And Fischer Makes Tweet

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Sometimes Bryan Fischer of the hate group the American Family Association just makes it too easy to call him out.

Do you follow Fischer on Twitter? We do, so you don’t have to. If you did, you’d know that every day he seems to spend hours finding news stories to link to that he uses to make wild generalizations about things — but mostly people — he hates.

And yet for all the generalizations and disregard for the facts, Fischer’s recent tweet about Banned Books Week was surprising in that he didn’t even attempt to sprinkle it with a shred of truth (not that he cares).

Here’s the tweet in question:

This is part of Fischer and the far right’s ongoing claim that the most persecuted group in America are Christians. And proof, according to Fischer, is that the only book banned in public schools is the Bible. Except, it isn’t.

Even more ironic is that Fischer calls out the ACLU in his tweet, because the Texas affiliate of the ACLU has for the past 15 years issued entire reports  on books banned in the state’s schools.

How short would those reports be if Fischer were correct?

Banned Books Report Table of Contents
1. Introduction …. 1
2. List of Banned Books: The Bible …. 2
3. Conclusion …. 3
4. Acknowledgements, Special Thanks to Bryan Fischer …. 4

Fact is there are plenty of books that are not the Bible that have been banned from public schools in Texas or elsewhere. If you sift through the ACLU of Texas’ Banned Books Reports available on its website, you’ll find the Bible was challenged — not banned — only once, in 2002. That’s far less than the amount of times challenges or bans have been leveled against the Harry Potter books, novels by young adult author Lauren Myracle and the constantly banned children’s book “And Tango Makes Three.”

And adding even more to the irony in Fischer’s tweet is that when all these other books that are not the Bible are challenged or banned in schools, it’s often because of people like Fischer.

10 Responses to “And Fischer Makes Tweet”

  1. Anonymous Says:

    Whenever someone comes to me waving their religion, I know to get a good grip on my wallet and my panties. Doesn’t the Bible tell them not to lie?

  2. David D.G. Says:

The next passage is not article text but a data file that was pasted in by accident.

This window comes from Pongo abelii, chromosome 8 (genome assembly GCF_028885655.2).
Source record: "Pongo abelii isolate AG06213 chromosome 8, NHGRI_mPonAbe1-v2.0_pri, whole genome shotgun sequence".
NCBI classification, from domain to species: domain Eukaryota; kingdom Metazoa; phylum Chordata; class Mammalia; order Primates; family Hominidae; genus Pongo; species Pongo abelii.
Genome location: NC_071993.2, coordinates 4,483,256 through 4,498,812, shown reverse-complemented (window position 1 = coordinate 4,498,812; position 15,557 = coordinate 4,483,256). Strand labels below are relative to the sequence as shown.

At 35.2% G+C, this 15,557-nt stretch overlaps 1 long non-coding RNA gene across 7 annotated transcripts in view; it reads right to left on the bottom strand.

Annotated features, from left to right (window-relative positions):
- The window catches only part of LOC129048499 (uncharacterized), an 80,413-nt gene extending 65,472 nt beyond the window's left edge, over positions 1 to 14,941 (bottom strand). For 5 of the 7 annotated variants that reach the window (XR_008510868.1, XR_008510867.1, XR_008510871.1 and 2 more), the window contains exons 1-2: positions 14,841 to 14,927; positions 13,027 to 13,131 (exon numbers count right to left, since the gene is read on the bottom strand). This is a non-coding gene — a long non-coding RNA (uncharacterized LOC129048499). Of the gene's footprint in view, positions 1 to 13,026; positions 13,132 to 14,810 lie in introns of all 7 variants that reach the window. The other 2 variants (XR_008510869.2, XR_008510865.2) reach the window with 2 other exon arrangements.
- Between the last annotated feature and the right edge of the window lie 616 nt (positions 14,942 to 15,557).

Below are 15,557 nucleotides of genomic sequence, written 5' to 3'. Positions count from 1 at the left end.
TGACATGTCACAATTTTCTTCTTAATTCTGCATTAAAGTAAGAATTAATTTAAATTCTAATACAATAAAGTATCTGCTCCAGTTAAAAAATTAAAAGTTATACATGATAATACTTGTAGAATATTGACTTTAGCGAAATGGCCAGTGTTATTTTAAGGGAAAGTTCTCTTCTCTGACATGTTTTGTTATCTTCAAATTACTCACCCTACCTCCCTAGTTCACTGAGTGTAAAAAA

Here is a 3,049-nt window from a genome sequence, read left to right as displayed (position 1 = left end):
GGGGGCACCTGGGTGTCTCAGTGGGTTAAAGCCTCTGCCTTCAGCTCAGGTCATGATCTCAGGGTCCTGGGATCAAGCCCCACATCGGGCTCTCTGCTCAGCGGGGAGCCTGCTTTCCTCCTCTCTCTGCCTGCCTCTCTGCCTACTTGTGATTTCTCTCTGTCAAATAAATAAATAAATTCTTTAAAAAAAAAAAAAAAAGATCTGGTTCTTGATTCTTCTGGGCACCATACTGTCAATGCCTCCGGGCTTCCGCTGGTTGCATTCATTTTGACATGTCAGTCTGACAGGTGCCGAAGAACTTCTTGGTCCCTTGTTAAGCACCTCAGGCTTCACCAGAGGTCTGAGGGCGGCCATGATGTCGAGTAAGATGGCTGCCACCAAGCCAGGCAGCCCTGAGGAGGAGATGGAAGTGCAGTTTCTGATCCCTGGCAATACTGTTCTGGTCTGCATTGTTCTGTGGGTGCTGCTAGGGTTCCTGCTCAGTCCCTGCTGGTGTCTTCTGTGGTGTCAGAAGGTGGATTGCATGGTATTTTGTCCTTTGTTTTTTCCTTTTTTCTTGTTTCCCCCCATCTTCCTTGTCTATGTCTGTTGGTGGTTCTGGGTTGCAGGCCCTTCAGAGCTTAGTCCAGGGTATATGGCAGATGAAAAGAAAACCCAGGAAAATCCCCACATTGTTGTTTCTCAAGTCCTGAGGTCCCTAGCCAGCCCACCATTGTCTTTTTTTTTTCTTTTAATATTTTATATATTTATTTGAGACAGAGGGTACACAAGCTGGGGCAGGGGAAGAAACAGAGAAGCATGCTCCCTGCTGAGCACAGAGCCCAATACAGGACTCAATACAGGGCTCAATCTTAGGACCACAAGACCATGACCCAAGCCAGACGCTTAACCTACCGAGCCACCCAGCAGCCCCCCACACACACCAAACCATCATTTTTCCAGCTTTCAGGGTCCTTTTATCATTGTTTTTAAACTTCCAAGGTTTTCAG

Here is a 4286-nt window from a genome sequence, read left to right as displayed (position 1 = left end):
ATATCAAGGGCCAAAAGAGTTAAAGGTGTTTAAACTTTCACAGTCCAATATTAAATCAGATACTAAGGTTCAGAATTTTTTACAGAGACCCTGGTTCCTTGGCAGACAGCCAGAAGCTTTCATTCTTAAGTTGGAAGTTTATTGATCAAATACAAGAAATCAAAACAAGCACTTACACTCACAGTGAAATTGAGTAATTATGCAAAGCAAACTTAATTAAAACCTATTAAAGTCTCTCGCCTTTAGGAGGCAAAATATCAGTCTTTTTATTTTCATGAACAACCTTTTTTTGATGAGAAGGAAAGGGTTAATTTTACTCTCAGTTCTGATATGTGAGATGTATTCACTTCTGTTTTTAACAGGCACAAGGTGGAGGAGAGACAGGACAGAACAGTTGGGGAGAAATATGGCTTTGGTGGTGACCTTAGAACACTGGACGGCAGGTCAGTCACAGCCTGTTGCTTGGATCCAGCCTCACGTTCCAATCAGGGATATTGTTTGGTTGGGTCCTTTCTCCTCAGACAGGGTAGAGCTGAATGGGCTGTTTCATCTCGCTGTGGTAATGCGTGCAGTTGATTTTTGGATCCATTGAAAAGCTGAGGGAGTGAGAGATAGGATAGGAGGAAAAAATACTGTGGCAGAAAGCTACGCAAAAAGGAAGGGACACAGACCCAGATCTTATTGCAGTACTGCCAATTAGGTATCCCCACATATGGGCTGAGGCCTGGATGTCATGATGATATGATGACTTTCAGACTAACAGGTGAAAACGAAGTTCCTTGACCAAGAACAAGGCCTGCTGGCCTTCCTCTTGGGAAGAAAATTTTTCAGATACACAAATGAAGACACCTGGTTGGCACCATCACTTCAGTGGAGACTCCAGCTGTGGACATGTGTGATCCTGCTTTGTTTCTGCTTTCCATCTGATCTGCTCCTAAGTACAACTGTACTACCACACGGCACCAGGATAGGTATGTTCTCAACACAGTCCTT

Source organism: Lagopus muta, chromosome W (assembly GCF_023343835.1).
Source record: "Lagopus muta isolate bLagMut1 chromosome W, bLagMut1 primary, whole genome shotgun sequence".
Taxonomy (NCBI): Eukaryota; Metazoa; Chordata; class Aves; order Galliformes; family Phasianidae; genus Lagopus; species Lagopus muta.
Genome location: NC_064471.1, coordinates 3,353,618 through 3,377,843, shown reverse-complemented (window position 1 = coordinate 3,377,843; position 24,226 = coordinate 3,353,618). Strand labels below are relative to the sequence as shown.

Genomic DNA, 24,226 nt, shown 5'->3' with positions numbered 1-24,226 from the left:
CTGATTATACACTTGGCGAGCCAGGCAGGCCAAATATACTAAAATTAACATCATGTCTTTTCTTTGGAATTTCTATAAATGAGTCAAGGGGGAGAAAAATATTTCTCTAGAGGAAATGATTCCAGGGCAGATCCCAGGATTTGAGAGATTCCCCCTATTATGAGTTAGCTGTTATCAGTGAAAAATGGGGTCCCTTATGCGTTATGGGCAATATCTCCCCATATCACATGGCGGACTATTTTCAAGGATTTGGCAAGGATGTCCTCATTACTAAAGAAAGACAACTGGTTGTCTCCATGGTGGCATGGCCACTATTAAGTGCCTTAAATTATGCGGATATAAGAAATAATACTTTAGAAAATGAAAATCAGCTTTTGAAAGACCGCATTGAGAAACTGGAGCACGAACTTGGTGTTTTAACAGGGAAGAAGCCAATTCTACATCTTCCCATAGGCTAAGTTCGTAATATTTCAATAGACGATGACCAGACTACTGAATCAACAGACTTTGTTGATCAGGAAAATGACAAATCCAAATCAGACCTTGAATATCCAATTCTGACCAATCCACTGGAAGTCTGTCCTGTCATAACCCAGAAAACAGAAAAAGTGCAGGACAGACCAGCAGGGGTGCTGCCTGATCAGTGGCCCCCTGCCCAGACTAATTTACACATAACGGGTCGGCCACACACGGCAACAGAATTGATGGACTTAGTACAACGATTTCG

At least as ironic as this twit’s reality-free tweet is the fact that someone tried to get the book “Fahrenheit 451” banned in his daughter’s school system (http://abclocal.go.com/ktrk/story?section=news/local&id=4625303) — during Banned Book Week, no less!

    ~David D.G.

  3. Anonymous Says:

    The banning of the Bible in schools has just made it to the absolutely true catagory for the politically catatonic.

  4. 1toughlady Says:

    What a pinhead! Let’s ban him from the school system!

  5. Anonymous Says:

    I’ve read it… ritual animal sacrifice, human sacrifice, canibalism, genocide, mass murder, crimes against humanity,baby killing, rape, incest, polygamy, adultery, homosexual acts, sodomy, prejudice, capital punishment, torture, religious persecution, intolerance, WMD’s, chemical warfare, nation-building, invasion of peaceful nations, theft, guile… nothing Hitler and Jr. did hasn’t been done in the name of God, Jehovah, Yahweh, Allah, or Jesus.

    Texan born & bred

  6. Tom M Says:

    Huh, my son was taught from the Bible as literature for a few weeks during sophomore-year English class in Austin ISD. Not only was it not banned; it was REQUIRED READING. And an entirely appropriate use of the Bible in schools, I might add.

  7. Marilyn Stavinoha Says:

    I love you, anonymous! Your taste in literature is rather sordid. However, I’ve heard that the language of the
    Bible is so beautiful that it is a must know for the educated person. Thomas Jefferson tried shortening it.
    But I don’t know whether he left out the seamy parts.

  8. Coragyps Says:

    Jefferson left out the “miraculous” parts, like virgin births. He kept the parts like “love the neighbor.”

  9. Hartmut Says:

    Don’t forget that there is a whole book of unadulterated porn (The Song of Songs*) included in the anthology known as The Bible.

    *the claims that it actually meant thongs is of course ridiculous😉

  10. JamesBreck Says:

    Jefferson, John Adams and Ben Franklin were all friends of Joseph Priestley, the English scientist and co-founder of Unitarianism in England. Priestley also influenced their thinking about religon; he said the authors of the New Testament “corrupted” Christianity. What he meant was the message of Jesus was sufficient to stand on its own without the immaculate conception, ressurrection, and miracles attributed to Jesus.

    Jefferson, Adams and Franklin were 3 of the 7 “core founding fathers”, those who made indispensable contributions to the creation of our nation, from declaring independence and kicking the Brits to the curb through establishing and implementing our system of government. None of the 3 were Christians – Jefferson and Franklin were Deists, Adams was a Unitarian. David Barton disputes the fact that Adams was a Unitarian and insists he was a Christian. But Adams himself said in 1816 “I am a Unitarian.” Hmm. I’m going to have to go with Adams on this one.

    From what I can gather James Madison was an agnostic, although he never came out and said as much. Which would mean the majority of our core founding fathers, the founders of this allegedly Christian nation, were not in fact Christians.

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